IN the first of a series of articles, offering invaluable tips on how to improve your game, Knebworth Park coach KARUN JETHI explains the need to concentrate
When anyone starts playing cricket they are told about the importance of concentration because it’s the key to success for any batsmen, bowler or fielder.
There has always been plenty of emphasis on this aspect of the game. You’ll often hear a commentator say that a lapse in concentration cost the batsman his wicket or a coach telling his players to concentrate hard whenever they are struggling.
Concentration… what exactly is it?
During one of my visits to India to play cricket, I had an interactive session with an ex-Indian test cricketer, who defined concentration to me in one small sentence. He said that concentration is simply remaining in the present. The longer you can remain in the present, the greater your concentration will be.
At that time, it sounded easy to me but later I realised how hard it is.
While applying this theory during practice or a match I realised that our mind has the habit of wandering off on its own at the first available moment.
Even in the middle of an important match, an important knock or bowling a crucial over, our thoughts can stray. Usually, our mind travels back to past or to future. Past or future should not have any bearing on the ball you’re going to bowl or play next. What matters the most is to worry about one particular delivery while batting or bowling.
Remaining in the present is the only way to concentrate.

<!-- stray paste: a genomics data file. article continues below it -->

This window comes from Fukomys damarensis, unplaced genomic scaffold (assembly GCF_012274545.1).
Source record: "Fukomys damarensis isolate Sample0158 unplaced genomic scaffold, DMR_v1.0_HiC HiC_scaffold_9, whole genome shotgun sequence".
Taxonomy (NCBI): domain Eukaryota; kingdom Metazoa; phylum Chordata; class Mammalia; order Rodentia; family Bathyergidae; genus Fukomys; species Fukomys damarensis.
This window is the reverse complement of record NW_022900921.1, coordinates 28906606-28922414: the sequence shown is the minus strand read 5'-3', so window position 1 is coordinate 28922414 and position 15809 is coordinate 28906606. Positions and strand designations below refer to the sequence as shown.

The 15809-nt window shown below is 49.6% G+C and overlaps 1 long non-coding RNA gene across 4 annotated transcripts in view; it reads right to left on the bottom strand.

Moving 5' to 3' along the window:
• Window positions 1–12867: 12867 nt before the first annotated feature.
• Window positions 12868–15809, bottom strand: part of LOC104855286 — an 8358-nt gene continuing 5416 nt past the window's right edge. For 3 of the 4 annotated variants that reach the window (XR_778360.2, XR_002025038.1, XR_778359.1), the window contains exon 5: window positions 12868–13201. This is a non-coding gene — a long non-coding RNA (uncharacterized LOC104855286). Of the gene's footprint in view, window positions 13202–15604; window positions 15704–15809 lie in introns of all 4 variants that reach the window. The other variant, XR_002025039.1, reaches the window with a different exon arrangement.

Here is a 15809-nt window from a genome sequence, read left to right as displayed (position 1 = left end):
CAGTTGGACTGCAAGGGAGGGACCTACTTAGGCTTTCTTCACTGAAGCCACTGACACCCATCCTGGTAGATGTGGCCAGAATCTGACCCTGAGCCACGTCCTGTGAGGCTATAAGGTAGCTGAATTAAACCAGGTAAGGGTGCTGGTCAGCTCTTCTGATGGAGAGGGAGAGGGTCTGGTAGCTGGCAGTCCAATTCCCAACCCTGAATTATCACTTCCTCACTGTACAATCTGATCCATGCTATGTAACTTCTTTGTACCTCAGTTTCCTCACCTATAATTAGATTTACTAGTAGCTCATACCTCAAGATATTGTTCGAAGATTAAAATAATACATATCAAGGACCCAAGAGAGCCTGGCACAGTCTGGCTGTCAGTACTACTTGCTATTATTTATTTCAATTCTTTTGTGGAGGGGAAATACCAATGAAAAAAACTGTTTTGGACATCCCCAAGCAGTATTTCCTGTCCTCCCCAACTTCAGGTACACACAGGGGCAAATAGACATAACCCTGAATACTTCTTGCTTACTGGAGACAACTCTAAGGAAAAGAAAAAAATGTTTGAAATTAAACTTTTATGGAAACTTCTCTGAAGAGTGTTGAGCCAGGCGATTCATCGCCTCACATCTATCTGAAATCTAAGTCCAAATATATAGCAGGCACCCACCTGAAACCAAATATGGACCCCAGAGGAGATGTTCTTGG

The moment a bowler starts his run-up a batsman should start concentrating and the concentration has to be at its peak from the time of delivery till the ball hits the bat.
For a bowler, concentration should start when you are on your way back to your mark and should be at its peak when you are a step or two away from the bowling crease.
For fielders, you have to focus until the ball is dead.
A way to get better
Concentrating for a few minutes at a time, never mind a whole game, is a challenge.
A good way to improve your concentration is to switch off after every delivery and then switch on before the next.
When you switch off it allows the mind to wander off for few seconds before getting it back on track.
This is not only for batting and bowling, fielders should do it, too. You should relax before starting to concentrate again.
While in the nets, applying this to your game can be useful in improving concentration. The main reason is that you are concentrating ball after ball with very little time in between (as there are usually about three to five bowlers coming at you at all times).
While allowing your mind to wander off and relax, one still needs to ensure that it doesn’t drift too far away.
For example, a captain cannot switch off for even a split second as the whole game might get turned upside down.
A fielder should always look at captain and the bowler for any adjustments before starting to concentrate again.
A batsman should refresh his options to score runs before starting to concentrate again.
A bowler while walking back to his mark should refresh his field and bowling plan according to the batsmen and the situation.
A loss of concentration can occur at any point of the game. Sometimes it’s because of lack of confidence or sometimes because of over confidence.
The most common time when one is bound to lose the concentration is during middle of the game when the fatigue factor kicks in.
Fitness is also a way to improve you concentration but only if one trains according to the sport one’s playing. Different sports require different levels of concentration and fitness.
In my next article we’ll talk about the art of captaincy. If anyone has any specific topic they would like me to write about then please feel free to email me at firstname.lastname@example.org